The ruins of Angkor were long hidden by the Cambodian jungle. Early explorers such as the French artist Louis Delaporte (1842-1925) sketched the glory of what they found. Little did they know that the past was even more magnificent than they imagined. Just over a hundred years later, new laser technology, or lidar, is able to strip away the overgrowth of centuries, and bring to light a clearer outline of that lost civilization. Now we can finally begin to understand what Angkor was and why the empire faded. Much still remains a mystery, but we were able to get some preliminary answers from dr. Damian Evans of the French Institute of Asian Studies (EFEO).
Historyradio.org: In what way does your new Lidar findings expand or confirm the view of Angkor presented by Zhou Daguan in his 12’ century travel narrative?
Damian Evans: There has always been a degree of uncertainty about the urban context of the temples, because it was made of perishable materials which have rotted away. However Zhou Daguan mentioned a system of residence in which multiple households were arrayed around communal ponds. Using the lidar we have identified patterns in the ground surface that we can identify as remnant traces of ponds, and earthen occupation mounds on top of which people built their houses. We’ve mapped a vast network of these features, several thousand of them, which essentially confirms the account of Zhou Daguan as it relates to residential patterning.
Historyradio.org: Marco Polo speaks of a great empire in Asia (not China), is there any chance he might have mentioned Angkor?
Damian Evans: There’s no evidence for that unfortunately. The Khmer Empire was one of many large political entities which flourished in the region at that time, so it’s not necessarily the case.
Historyradio.org: What was the population of an average city in the Angkor Empire and what was the total population?
Damian Evans: For population estimates we need to know two things: the spatial layout of the settlements, and the density of the neighborhoods. We have only just recently come to terms with the layout of the cities using lidar and other mapping techniques, and figuring out the density of inhabitants per hectare is the domain of household archaeology, which has really only just begun at Angkor. So we haven’t yet had the opportunity to sit down and make precise calculations, and we are still missing some crucial information. We can say though that figures in the one million rage for a population of Angkor are probably way too high, and I would say that there are several hundred thousand people at the capital, and some tens of thousands of people at each of the major regional centres.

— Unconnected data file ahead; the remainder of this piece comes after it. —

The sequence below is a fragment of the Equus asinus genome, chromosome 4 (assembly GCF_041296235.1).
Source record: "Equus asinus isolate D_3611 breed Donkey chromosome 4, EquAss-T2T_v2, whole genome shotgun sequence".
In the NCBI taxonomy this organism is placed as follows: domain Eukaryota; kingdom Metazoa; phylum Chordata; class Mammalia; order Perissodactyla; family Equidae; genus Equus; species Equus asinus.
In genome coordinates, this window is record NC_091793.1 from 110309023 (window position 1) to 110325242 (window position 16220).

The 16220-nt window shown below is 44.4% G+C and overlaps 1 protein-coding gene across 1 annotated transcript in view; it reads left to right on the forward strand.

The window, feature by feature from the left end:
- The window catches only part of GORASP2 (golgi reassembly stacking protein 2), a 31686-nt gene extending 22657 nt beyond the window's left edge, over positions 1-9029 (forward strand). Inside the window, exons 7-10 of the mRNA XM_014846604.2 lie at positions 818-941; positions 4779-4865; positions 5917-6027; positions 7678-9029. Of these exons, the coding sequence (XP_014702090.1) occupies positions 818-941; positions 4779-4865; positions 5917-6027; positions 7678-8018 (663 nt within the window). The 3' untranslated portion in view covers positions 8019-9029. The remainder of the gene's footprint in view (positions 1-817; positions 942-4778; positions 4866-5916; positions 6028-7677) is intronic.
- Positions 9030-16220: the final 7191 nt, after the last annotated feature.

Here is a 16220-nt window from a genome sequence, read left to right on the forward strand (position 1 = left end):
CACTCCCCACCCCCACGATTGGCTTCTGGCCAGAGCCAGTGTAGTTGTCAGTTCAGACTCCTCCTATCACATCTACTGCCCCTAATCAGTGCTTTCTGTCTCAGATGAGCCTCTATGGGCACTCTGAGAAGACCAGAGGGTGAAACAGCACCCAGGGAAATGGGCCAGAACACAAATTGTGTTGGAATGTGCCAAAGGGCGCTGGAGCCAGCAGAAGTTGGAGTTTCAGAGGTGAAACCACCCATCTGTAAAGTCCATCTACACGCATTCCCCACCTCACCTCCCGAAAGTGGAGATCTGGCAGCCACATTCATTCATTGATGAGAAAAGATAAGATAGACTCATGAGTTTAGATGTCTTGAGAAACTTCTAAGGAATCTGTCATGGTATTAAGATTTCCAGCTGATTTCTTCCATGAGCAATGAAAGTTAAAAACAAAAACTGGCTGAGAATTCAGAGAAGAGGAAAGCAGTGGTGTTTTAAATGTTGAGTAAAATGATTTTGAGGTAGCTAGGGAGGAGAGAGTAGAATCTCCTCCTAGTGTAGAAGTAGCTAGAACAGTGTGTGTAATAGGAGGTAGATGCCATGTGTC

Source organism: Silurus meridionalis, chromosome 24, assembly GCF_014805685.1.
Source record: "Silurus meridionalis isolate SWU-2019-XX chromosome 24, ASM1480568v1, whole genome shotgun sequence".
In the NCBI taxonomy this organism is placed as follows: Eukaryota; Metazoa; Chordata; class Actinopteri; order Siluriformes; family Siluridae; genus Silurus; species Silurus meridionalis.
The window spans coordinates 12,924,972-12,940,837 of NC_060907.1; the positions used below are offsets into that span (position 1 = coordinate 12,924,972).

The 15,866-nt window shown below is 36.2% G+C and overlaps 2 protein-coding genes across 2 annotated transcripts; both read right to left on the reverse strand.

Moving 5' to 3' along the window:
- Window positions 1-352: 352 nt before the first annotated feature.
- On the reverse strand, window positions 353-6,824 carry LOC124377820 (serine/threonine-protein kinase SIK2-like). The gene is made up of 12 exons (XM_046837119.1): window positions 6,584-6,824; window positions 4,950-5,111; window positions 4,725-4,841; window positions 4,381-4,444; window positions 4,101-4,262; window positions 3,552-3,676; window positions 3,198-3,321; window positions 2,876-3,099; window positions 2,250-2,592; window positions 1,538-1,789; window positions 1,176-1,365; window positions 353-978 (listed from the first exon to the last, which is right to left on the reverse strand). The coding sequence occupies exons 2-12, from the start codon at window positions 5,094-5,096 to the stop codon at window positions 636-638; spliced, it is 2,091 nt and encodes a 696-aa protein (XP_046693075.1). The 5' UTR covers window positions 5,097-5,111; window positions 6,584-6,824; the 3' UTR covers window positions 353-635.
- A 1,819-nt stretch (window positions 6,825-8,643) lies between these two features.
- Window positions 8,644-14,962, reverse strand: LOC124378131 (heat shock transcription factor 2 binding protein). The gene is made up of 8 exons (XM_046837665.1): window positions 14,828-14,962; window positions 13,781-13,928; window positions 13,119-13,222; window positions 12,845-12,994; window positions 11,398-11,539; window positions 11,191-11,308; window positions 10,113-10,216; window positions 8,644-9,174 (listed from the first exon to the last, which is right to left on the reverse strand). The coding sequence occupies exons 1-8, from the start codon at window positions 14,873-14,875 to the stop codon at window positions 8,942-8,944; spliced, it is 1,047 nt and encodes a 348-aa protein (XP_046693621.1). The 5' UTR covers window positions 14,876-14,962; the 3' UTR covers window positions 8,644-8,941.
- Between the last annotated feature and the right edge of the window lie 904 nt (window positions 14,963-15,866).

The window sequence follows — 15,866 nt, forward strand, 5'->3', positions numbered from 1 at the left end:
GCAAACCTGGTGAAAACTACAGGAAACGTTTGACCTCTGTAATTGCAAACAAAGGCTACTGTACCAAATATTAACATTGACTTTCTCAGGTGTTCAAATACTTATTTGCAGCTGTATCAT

Historyradio.org: What was the most surprising thing that you discovered?
Damian Evans: There are still quite a few features that we discovered that we don’t understand. There are large grids of mounds covering several hectares, and strange geometric shapes carved into the surface of the landscape. They don’t seem to have had any agricultural or residential function, and when we excavate them there is nothing inside, so they are not burial sites. They may have some larger symbolic meaning as geoglyphs or something, we don’t know. Work on that is ongoing, as they have turned up everywhere and were obviously an important component of the built environment, and perhaps also of a kind of sacred geography whose meaning is obscure to us.
Historyradio.org: Has this form of archaeology uncovered anything new about the lives of ordinary people in Angkor?
Damian Evans: Not directly, no, aside from confirming the residential patterning. One of the great values of lidar though is that it provides a very detailed and comprehensive picture of the built environment that allows field archaeologists to target excavations very precisely on areas that we know will deliver the most useful information. That work will now begin to deliver a wealth if information about the everyday life of the people. The insights from lidar are more orientated towards large-scale factors such as water management, landscape change, the structure of the urban environment, that kind of thing. One thing we can say is that people were living in a very densely inhabited space in the downtown area of Angkor, and with a lack of sanitation disease must have been an extremely serious issue.